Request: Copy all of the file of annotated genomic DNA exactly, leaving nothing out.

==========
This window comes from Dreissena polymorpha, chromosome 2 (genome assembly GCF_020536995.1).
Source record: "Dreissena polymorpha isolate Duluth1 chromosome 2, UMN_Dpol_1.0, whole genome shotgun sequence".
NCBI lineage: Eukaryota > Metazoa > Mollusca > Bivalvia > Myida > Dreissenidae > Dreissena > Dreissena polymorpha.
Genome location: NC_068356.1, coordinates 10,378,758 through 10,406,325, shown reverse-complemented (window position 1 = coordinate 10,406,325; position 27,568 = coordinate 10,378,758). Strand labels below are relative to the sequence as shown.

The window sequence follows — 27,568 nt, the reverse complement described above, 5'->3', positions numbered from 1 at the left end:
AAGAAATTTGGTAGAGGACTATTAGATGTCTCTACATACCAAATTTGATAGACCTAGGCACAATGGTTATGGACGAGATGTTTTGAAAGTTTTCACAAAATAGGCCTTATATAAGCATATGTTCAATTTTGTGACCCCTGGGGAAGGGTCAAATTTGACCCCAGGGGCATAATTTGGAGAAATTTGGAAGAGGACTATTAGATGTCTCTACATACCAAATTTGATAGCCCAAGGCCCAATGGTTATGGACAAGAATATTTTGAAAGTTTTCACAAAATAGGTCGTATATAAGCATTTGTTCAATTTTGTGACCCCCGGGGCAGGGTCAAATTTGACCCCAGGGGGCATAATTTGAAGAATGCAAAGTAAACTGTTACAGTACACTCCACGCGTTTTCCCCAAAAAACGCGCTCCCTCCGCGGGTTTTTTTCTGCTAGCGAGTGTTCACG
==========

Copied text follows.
This window comes from Dreissena polymorpha, chromosome 2 (genome assembly GCF_020536995.1).
Source record: "Dreissena polymorpha isolate Duluth1 chromosome 2, UMN_Dpol_1.0, whole genome shotgun sequence".
NCBI lineage: Eukaryota > Metazoa > Mollusca > Bivalvia > Myida > Dreissenidae > Dreissena > Dreissena polymorpha.
Genome location: NC_068356.1, coordinates 10,378,758 through 10,406,325, shown reverse-complemented (window position 1 = coordinate 10,406,325; position 27,568 = coordinate 10,378,758). Strand labels below are relative to the sequence as shown.

The window sequence follows — 27,568 nt, the reverse complement described above, 5'->3', positions numbered from 1 at the left end:
AAGAAATTTGGTAGAGGACTATTAGATGTCTCTACATACCAAATTTGATAGACCTAGGCACAATGGTTATGGACGAGATGTTTTGAAAGTTTTCACAAAATAGGCCTTATATAAGCATATGTTCAATTTTGTGACCCCTGGGGAAGGGTCAAATTTGACCCCAGGGGCATAATTTGGAGAAATTTGGAAGAGGACTATTAGATGTCTCTACATACCAAATTTGATAGCCCAAGGCCCAATGGTTATGGACAAGAATATTTTGAAAGTTTTCACAAAATAGGTCGTATATAAGCATTTGTTCAATTTTGTGACCCCCGGGGCAGGGTCAAATTTGACCCCAGGGGGCATAATTTGAAGAATGCAAAGTAAACTGTTACAGTACACTCCACGCGTTTTCCCCAAAAAACGCGCTCCCTCCGCGGGTTTTTTTCTGCTAGCGAGTGTTCACG